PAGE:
The violence that opens the film will, of course, be mirrored in the end. It is portrayed in graphic detail, with the distance one might expect from Robert Bresson. It is austere, yes, and almost hilariously so: can a beheading, complete with a great spurt of too-red blood, be shown more matter-of-factly? The sequence is mechanical in its depiction: armored knights in a forest slay each other, and ride their steeds through the same forest. Corpses are strung up on trees, or burned, and churches ransacked. Bresson’s camera drives these faceless warriors again and again through the backdrop of their carnage. The repetitions seem to set up the inevitability dogging the film’s primary characters, who should be familiar to anyone acquainted with Arthurian lore. And the trees, which vertically stake the frame together—their tightness creating a cloistering effect for the figures within—will echo throughout the film in the reappearance of other lines, among which those aforementioned figures continually stare, as if entranced by the narrative they cannot help but dutifully enact. […]
Have you ever felt that your life, while real in the most personal sense, could also exist simultaneously elsewhere, even if lived by some other person? Just what might that entail? In my youth, I’d often imagine living in France—perhaps I’d have moved there after living as an exchange student, but then, I’d remember the emotion that brings me back to the familiar. And while it is easy to romanticize, one must remember that wherever this imaged place and person resides, that the same problems will exist there—perhaps not in degree, but in kind.
Krzysztof Kieślowski’s The Double Life of Veronique is indeed a film of feeling. In fact, this is how Roger Ebert opens his review: ‘Here is a film about a feeling. Like all feelings, it is one that can hardly be described in words, although it can be evoked in art. It is the feeling that we are not alone, because there is more than one of us. We are connected at a level far, far beneath thought. We have no understanding of this. It is simply a feeling that we have.’ He chooses the word feeling, and while I don’t disagree, my instinct wants to instead reach for the word intuition, which is somewhat similar, but evokes more of the body—taste, touch, sensation. Within this film, that which goes on is rarely stated, but implied. […]
There are some animated films that are not made for kids. In fact, some are not even made for most adults, and this may be one of them. So, let us not be mistaken that René Laloux’s Fantastic Planet (La Planète sauvage) is, on all accounts, a savage and violent tale where humans (called Oms) are nothing more than tiny animals forced to bend to the whims of larger, more ‘sophisticated’ creatures, called Draags. Within this post-apocalyptic world, the Draags rule and humans at best are regarded as nothing more than pets and at worst, they are vicious vermin deserving of extermination.
Fantastic Planet opens with a frightened human (Om) mother running with her baby. She appears terrified, and in her attempt to find safety, she climbs up a hill, only to then be pushed down by some large, blue hand. Once more, she attempts to climb, and is pushed down again. Still clutching her baby, the hand then flicks her several feet away. Suddenly, the blue fingers lift and drop her, wherein the force of the fall inevitably kills her. ‘What a shame. We can’t play with it anymore,’ says a group of three Draag children. Following that, a young Draag child and her Draag leader father approach the scene. The Draag child (Tiwa) asks if she can keep the orphaned baby Om as a pet. ‘Why is he crying, father?’ she asks. ‘He must be scared. Or hungry,’ her father replies. He allows her to keep the baby Om, but instructs, ‘You must take care of that animal.’ […]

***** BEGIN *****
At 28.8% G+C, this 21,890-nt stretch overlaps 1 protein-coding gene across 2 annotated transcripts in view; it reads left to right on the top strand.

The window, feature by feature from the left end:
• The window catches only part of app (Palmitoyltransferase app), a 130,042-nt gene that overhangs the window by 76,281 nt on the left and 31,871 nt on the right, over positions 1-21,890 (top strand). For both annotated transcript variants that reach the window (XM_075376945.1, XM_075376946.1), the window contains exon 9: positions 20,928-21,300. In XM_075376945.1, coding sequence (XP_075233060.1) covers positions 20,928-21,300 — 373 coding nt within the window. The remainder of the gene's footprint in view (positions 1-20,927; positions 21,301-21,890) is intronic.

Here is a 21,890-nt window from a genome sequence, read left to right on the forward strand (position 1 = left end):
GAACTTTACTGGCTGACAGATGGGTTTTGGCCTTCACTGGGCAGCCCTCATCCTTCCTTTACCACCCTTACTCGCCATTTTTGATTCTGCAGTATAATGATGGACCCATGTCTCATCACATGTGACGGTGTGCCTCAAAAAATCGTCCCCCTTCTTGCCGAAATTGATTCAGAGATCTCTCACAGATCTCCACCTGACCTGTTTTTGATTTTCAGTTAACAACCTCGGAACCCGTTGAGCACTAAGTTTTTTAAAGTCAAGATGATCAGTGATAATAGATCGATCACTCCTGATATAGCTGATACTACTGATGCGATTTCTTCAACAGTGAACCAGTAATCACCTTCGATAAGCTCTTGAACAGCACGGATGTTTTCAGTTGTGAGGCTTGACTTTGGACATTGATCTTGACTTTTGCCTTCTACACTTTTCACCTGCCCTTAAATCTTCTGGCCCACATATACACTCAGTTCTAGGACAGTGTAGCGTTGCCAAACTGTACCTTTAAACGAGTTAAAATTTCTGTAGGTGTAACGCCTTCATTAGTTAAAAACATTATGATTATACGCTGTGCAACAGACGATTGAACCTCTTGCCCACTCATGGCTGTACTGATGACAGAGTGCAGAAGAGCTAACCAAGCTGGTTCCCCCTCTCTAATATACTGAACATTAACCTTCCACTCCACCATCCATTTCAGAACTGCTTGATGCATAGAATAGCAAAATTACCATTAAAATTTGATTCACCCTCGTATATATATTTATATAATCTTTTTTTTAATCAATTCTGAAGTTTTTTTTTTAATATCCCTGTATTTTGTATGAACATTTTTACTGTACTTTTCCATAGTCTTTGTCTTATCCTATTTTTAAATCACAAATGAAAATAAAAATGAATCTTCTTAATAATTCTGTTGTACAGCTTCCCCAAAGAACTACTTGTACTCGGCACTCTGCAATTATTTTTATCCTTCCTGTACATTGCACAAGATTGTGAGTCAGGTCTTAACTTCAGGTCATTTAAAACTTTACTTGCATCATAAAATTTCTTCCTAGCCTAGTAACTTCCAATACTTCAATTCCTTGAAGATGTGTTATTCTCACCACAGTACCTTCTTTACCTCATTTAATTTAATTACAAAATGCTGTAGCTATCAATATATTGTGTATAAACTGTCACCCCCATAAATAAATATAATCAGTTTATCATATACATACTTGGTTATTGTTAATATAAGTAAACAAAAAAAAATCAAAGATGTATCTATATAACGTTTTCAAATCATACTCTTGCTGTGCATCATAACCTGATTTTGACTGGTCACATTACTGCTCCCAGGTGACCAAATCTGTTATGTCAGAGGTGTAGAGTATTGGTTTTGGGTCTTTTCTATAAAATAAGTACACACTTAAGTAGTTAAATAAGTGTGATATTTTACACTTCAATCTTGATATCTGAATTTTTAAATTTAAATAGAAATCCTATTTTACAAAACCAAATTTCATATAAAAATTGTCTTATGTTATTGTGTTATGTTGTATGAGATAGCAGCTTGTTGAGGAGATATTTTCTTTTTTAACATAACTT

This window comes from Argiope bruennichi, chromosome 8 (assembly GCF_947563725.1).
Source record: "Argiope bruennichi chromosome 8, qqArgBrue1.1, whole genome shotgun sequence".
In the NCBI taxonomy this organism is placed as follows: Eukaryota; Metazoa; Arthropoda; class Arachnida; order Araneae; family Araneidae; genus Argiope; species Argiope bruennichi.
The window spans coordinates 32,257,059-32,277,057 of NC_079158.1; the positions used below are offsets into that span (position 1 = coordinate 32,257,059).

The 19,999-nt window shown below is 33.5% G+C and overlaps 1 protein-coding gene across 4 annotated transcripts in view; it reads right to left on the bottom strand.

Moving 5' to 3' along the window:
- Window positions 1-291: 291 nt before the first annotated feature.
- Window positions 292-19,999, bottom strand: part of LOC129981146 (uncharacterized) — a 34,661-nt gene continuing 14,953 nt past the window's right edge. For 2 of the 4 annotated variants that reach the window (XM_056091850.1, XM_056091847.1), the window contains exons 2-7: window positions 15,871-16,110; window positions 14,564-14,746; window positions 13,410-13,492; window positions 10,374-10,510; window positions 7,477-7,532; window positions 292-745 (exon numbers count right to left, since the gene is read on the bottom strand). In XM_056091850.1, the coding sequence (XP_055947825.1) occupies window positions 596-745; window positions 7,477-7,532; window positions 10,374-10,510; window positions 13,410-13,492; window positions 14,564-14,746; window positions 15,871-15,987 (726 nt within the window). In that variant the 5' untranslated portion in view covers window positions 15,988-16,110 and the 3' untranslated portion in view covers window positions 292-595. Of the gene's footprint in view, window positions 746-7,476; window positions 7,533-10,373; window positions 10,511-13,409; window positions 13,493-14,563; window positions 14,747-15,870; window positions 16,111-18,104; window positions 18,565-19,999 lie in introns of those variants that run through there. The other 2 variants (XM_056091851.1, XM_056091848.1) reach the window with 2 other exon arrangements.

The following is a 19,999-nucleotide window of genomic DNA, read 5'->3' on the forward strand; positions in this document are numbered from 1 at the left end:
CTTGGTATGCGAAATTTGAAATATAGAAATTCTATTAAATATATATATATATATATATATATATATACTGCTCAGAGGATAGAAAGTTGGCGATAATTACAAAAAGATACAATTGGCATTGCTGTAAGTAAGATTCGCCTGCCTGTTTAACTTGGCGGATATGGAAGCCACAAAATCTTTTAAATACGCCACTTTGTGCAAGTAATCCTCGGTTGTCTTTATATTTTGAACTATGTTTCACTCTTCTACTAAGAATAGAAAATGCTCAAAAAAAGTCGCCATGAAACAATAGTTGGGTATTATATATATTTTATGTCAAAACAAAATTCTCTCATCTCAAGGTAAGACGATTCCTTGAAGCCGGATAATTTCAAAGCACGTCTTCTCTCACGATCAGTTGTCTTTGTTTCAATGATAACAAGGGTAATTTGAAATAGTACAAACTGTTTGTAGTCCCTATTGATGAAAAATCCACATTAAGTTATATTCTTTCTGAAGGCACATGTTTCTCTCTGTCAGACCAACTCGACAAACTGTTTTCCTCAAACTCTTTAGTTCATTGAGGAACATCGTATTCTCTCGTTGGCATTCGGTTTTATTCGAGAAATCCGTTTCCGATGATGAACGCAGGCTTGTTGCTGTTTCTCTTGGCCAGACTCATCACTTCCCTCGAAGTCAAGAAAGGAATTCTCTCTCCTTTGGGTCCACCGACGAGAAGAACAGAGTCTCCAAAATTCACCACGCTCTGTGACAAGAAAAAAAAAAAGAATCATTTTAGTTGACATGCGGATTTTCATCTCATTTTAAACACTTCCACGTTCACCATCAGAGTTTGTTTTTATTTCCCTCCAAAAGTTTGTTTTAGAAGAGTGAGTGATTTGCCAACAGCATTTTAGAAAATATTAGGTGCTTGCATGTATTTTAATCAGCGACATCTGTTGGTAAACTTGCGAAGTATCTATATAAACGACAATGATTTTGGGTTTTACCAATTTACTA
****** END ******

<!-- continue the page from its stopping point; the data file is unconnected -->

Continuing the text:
Robert Bresson is a director who does not veer from the suffering a character must undertake at the cruelty of others. This is most prominent in The Trial of Joan of Arc, Mouchette, and Au Hasard Balthazar where we witness some being—be it person or animal—that is beaten under the brunt of some hostile society. Within all three films, each ends in dying or death. No one seems to have any empathy for the one suffering. Yet within Diary of a Country Priest, the ‘little priest’ as he is condescendingly referred to, undergoes very much the same. Unlike the pastor in Ingmar Bergman’s Winter Light, the priest’s faith remains unwavering, as he desperately claims to need prayer like ‘oxygen in his blood.’
The priest, played by Claude Laydu, is somber, morose, and moves about quietly and helplessly. His illness leaves him physically weak. He only smiles once in the film, and that is when he is on a motorcycle. Roger Ebert notes that this is the moment that perhaps rekindles his childhood. Memories of his youth, when there must have been an earlier joy. He has chosen this vocation on purpose, but for what purpose is this? Has Christ abandoned him just as well, as he remains in this otherwise small, petty, country town? Meanwhile, the locals leave threatening notes ordering him to leave. […]